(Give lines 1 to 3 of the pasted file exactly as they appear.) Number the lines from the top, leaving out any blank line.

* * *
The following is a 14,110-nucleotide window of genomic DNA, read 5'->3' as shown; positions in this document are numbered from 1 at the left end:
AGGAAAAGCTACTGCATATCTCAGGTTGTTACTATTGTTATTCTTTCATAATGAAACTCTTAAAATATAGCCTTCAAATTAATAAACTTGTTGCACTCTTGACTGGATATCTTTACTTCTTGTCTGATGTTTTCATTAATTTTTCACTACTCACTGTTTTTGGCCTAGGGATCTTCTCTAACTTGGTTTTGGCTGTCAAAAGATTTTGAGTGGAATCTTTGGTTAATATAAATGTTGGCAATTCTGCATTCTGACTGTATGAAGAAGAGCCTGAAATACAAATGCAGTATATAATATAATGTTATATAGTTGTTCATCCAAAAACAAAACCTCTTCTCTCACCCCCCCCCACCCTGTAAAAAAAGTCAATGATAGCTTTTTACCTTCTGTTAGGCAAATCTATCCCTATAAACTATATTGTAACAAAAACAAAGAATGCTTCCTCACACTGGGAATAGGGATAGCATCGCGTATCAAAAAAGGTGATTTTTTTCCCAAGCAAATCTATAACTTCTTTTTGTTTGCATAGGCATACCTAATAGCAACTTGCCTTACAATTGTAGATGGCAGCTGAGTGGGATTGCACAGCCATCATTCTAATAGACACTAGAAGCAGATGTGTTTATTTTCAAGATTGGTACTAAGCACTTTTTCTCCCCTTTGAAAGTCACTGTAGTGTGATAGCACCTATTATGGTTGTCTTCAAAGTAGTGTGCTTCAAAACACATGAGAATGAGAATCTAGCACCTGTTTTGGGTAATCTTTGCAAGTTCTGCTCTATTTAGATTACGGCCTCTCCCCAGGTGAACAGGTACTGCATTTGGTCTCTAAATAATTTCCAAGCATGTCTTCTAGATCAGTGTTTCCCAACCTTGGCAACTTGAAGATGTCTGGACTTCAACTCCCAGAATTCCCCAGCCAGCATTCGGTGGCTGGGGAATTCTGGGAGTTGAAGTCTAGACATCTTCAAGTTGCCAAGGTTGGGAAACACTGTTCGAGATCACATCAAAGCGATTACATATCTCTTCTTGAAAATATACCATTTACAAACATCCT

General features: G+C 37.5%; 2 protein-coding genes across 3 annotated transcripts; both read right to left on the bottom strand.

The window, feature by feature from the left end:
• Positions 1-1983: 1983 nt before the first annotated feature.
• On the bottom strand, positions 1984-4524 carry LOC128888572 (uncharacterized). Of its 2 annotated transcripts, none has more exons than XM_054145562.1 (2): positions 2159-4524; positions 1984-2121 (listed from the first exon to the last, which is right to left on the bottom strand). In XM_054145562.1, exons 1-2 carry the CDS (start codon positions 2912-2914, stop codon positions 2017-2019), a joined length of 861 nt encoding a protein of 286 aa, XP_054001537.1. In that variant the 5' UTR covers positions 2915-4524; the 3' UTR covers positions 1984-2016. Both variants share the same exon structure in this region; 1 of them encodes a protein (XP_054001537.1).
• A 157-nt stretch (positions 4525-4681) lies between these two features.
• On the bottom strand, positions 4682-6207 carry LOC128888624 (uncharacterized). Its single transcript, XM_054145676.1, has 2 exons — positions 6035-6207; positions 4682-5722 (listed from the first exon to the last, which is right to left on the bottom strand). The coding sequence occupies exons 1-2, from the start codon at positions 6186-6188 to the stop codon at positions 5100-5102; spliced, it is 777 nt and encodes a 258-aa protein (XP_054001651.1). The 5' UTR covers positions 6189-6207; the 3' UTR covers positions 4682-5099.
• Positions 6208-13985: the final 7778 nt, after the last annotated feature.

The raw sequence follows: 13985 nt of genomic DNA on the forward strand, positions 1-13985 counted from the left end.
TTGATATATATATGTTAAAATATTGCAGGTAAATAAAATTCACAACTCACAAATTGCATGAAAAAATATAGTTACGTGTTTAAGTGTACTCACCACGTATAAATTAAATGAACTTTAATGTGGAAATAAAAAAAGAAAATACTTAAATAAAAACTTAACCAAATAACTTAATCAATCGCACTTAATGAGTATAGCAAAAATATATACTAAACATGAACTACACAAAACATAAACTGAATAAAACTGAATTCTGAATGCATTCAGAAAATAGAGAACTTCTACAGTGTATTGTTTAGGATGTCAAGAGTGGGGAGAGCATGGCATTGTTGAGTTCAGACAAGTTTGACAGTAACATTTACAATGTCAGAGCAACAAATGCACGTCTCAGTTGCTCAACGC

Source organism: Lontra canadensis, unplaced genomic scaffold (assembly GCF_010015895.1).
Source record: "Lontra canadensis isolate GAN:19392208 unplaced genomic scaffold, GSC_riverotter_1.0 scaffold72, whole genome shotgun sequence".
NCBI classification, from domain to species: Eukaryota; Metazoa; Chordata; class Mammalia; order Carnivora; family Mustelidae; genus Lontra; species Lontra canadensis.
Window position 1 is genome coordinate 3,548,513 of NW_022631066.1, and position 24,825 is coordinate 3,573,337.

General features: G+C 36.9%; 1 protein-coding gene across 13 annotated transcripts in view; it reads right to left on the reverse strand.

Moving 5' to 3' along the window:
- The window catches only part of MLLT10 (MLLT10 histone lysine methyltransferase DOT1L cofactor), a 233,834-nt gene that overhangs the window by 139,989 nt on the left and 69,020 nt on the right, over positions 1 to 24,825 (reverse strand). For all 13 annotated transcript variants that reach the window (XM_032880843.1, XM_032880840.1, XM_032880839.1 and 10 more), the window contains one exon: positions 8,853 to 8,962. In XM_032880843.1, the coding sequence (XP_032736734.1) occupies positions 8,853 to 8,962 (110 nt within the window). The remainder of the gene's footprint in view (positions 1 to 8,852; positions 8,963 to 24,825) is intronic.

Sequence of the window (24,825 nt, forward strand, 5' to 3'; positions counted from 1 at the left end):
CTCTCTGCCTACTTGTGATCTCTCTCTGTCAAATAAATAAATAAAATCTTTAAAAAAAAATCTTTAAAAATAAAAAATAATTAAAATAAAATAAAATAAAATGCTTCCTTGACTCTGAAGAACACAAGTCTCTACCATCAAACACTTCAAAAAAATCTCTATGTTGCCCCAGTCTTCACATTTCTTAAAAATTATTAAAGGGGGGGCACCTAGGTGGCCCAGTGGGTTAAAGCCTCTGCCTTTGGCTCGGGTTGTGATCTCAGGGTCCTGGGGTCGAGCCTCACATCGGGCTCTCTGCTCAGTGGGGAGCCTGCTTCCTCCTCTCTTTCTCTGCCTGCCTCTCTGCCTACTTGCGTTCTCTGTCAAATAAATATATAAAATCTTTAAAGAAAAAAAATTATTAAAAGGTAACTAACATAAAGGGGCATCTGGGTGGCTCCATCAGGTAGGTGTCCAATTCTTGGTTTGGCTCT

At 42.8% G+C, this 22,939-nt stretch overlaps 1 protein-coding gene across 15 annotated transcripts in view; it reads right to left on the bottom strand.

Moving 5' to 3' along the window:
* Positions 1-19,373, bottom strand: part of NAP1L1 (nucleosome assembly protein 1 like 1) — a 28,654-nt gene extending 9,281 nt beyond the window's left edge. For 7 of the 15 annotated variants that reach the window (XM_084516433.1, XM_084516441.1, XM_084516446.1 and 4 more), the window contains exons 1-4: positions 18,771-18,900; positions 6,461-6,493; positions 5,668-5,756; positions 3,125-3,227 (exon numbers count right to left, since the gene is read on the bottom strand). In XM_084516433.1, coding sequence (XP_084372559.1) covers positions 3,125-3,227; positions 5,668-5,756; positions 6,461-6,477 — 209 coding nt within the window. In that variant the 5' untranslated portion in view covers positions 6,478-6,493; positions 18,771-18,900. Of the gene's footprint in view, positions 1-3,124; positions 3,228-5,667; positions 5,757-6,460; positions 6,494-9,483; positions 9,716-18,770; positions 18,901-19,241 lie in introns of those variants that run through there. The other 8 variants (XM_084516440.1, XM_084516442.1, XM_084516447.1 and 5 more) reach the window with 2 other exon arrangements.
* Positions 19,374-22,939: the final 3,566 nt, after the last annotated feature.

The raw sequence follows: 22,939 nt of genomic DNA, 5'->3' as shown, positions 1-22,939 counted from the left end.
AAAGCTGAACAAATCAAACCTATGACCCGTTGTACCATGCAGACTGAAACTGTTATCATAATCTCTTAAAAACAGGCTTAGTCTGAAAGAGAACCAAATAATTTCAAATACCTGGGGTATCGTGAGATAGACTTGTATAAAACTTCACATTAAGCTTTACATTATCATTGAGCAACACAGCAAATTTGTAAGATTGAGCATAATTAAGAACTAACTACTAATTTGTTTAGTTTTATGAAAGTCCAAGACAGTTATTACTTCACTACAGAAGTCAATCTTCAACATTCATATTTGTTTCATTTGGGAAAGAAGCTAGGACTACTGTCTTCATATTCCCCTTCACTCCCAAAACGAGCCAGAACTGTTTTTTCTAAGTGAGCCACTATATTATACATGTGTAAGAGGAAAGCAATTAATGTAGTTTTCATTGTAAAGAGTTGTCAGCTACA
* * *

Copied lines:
The following is a 14,110-nucleotide window of genomic DNA, read 5'->3' as shown; positions in this document are numbered from 1 at the left end:
AGGAAAAGCTACTGCATATCTCAGGTTGTTACTATTGTTATTCTTTCATAATGAAACTCTTAAAATATAGCCTTCAAATTAATAAACTTGTTGCACTCTTGACTGGATATCTTTACTTCTTGTCTGATGTTTTCATTAATTTTTCACTACTCACTGTTTTTGGCCTAGGGATCTTCTCTAACTTGGTTTTGGCTGTCAAAAGATTTTGAGTGGAATCTTTGGTTAATATAAATGTTGGCAATTCTGCATTCTGACTGTATGAAGAAGAGCCTGAAATACAAATGCAGTATATAATATAATGTTATATAGTTGTTCATCCAAAAACAAAACCTCTTCTCTCACCCCCCCCCACCCTGTAAAAAAAGTCAATGATAGCTTTTTACCTTCTGTTAGGCAAATCTATCCCTATAAACTATATTGTAACAAAAACAAAGAATGCTTCCTCACACTGGGAATAGGGATAGCATCGCGTATCAAAAAAGGTGATTTTTTTCCCAAGCAAATCTATAACTTCTTTTTGTTTGCATAGGCATACCTAATAGCAACTTGCCTTACAATTGTAGATGGCAGCTGAGTGGGATTGCACAGCCATCATTCTAATAGACACTAGAAGCAGATGTGTTTATTTTCAAGATTGGTACTAAGCACTTTTTCTCCCCTTTGAAAGTCACTGTAGTGTGATAGCACCTATTATGGTTGTCTTCAAAGTAGTGTGCTTCAAAACACATGAGAATGAGAATCTAGCACCTGTTTTGGGTAATCTTTGCAAGTTCTGCTCTATTTAGATTACGGCCTCTCCCCAGGTGAACAGGTACTGCATTTGGTCTCTAAATAATTTCCAAGCATGTCTTCTAGATCAGTGTTTCCCAACCTTGGCAACTTGAAGATGTCTGGACTTCAACTCCCAGAATTCCCCAGCCAGCATTCGGTGGCTGGGGAATTCTGGGAGTTGAAGTCTAGACATCTTCAAGTTGCCAAGGTTGGGAAACACTGTTCGAGATCACATCAAAGCGATTACATATCTCTTCTTGAAAATATACCATTTACAAACATCCT

General features: G+C 37.5%; 2 protein-coding genes across 3 annotated transcripts; both read right to left on the bottom strand.